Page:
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examine how social responsibility influences decision-making and cost optimization. 1) Prepare Power Points Presentation on any topic of your Course Cost Accounting demonstration that how this is helping in achieving the social responsibility.

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Home » Uncategorized » examine how social responsibility influences decision-making and cost optimization. 1) Prepare Power Points Presentation on any topic of your Course Cost Accounting demonstration that how this is helping in achieving the social responsibility.

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examine how social responsibility influences decision-making and cost optimization.

1) Prepare Power Points Presentation on any topic of your Course Cost Accounting demonstration that how this is helping in achieving the social responsibility.

 

Cost Management
Measuring, Monitoring, and Motivating Performance
Chapter 10
Static and Flexible Budgets
© John Wiley & Sons, 2011
Chapter 10: Static and Flexible Budgets
Eldenburg & Wolcott’s Cost Management, 2e
Slide # 1
Chapter 10: Static and Flexible Budgets
Learning objectives

Q1: How do budgets contribute to the strategic management
process?

Q2: What is a master budget and how is it prepared?

Q3: What are flexible budgets and how can they be used for
sensitivity analysis?

Q4: How are budget variances calculated and used as
performance measures?

Q5: How do behavioral tensions influence the budgeting process?

Q6: What approaches exist for addressing the problems of
traditional budgeting?
© John Wiley & Sons, 2011
Chapter 10: Static and Flexible Budgets
Eldenburg & Wolcott’s Cost Management, 2e
Slide # 2
Q1: Budgets & Strategic Management Process
• A budget is
• A formalized financial plan.
• A translation of an organization’s strategies.
• A method of communicating.
• A way to define areas of responsibility and
decision rights.
• The budget cycle is the series of
sequential steps followed to create and
use budgets.
© John Wiley & Sons, 2011
Chapter 10: Static and Flexible Budgets
Eldenburg & Wolcott’s Cost Management, 2e
Slide # 3
Q1: Budgets & Strategic Management Process
• Budgeting process begins with the organizational
vision, core competencies, and risk appetite
• Organizational strategies designed to achieve the
vision will drive the capital expenditures and long
term financing plans
• Operating plans are then created in line with the
organizational strategies
• Actual results must be monitored, measured, and
analyzed compared to budgeted plans
© John Wiley & Sons, 2011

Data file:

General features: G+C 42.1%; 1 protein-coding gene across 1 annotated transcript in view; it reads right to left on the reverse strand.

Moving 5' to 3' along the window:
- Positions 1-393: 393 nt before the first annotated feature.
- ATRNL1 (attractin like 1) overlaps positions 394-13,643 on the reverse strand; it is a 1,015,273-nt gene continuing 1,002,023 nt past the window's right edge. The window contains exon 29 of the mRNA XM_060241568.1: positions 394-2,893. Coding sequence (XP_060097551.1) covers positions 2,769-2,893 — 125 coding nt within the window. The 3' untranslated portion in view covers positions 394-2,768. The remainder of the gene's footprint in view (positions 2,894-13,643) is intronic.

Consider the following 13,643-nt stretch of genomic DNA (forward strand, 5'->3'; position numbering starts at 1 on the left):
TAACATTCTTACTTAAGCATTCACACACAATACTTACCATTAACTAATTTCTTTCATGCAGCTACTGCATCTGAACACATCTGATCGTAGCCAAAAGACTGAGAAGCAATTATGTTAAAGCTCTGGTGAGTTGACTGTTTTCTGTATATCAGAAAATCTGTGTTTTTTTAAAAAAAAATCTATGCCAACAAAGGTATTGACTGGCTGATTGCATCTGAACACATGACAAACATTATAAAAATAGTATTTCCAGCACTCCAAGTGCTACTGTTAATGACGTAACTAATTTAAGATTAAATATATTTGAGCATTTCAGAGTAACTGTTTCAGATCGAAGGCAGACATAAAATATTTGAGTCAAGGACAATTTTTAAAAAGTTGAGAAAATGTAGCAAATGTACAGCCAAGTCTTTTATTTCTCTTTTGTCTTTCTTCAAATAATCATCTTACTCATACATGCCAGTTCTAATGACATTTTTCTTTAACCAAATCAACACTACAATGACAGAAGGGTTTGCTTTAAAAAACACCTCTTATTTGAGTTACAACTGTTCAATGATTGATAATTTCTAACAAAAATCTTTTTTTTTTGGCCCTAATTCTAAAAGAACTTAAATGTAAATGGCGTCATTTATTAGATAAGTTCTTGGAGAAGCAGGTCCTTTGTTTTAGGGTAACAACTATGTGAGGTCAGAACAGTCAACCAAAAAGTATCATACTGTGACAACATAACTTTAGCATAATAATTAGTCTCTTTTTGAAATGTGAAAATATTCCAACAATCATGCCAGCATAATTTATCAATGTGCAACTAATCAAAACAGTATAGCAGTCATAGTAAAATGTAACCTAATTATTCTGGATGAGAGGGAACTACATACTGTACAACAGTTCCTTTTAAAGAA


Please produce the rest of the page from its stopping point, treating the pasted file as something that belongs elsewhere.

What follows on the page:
Chapter 10: Static and Flexible Budgets
Eldenburg & Wolcott’s Cost Management, 2e
Slide # 4
Q1: Budgets & Levers of Control
Belief Systems
• Communicates
organizational
strategies and
goals
• Motivates
managers to
plan in
advance and
coordinate
activities
© John Wiley & Sons, 2011
Boundary
Systems
Interactive
Control Systems
Diagnostic
Control Systems
• Authorizes
employees to
engage in
planned
activities and
spend within
budget limits
• Ensures
sufficient cash
flow for
financial
viability
• Utilize
variances to
identify
opportunities
and threats to
the business
• Revaluate
strategies and
operating plans
as conditions
changes
• Assign
responsibility
and reward
employees for
achieving
budget targets
• Motivate
managers to
provide good
estimates and
use resources
appropriately
Chapter 10: Static and Flexible Budgets
Eldenburg & Wolcott’s Cost Management, 2e
Slide # 5
Q2: Master Budgets
• A master budget is
• A comprehensive plan for the upcoming
accounting period.
• Usually prepared for a one-year period.
• Is based on a series of budget assumptions.
• The master budget consists of several
subsidiary budgets, in two categories:
• Operating budgets.
• Financial budgets.
© John Wiley & Sons, 2011
Chapter 10: Static and Flexible Budgets
Eldenburg & Wolcott’s Cost Management, 2e
Slide # 6
Q2: Operating Budgets
© John Wiley & Sons, 2011
Chapter 10: Static and Flexible Budgets
Eldenburg & Wolcott’s Cost Management, 2e
Slide # 7
Q2: Operating Budgets
The operating budget is created by preparing
the following individual budgets, in this order:
• Revenue budget
• Production budget
• Direct materials budget
• Direct labor budget
• Manufacturing overhead budget
• Inventory and cost of goods sold budget
• Support department budgets
• Budgeted income statement
© John Wiley & Sons, 2011
Chapter 10: Static and Flexible Budgets
Eldenburg & Wolcott’s Cost Management, 2e
Slide # 8
Q2: Financial Budgets
The financial budget is created by preparing
the following individual budgets, in this order:
• Capital budget
• Long-term financing budget
• Cash budget
• Budgeted balance sheet
• Budgeted statement of cash flows
© John Wiley & Sons, 2011
Chapter 10: Static and Flexible Budgets
Eldenburg & Wolcott’s Cost Management, 2e
Slide # 9
Q2: Operating Budget Example
Stanley J, Inc., makes a tool used by auto mechanics that sells for
$68/unit. It expects to sell 6,000 units in April and 7,000 units in May.
Stanley J prefers to end each period with a finished goods inventory
equal to 10% of the next period’s sales in units and a direct materials
inventory equal to 20% of the direct materials required for the next
period’s production. The company never has any beginning or ending
work-in-process inventories. There were 400 units in finished goods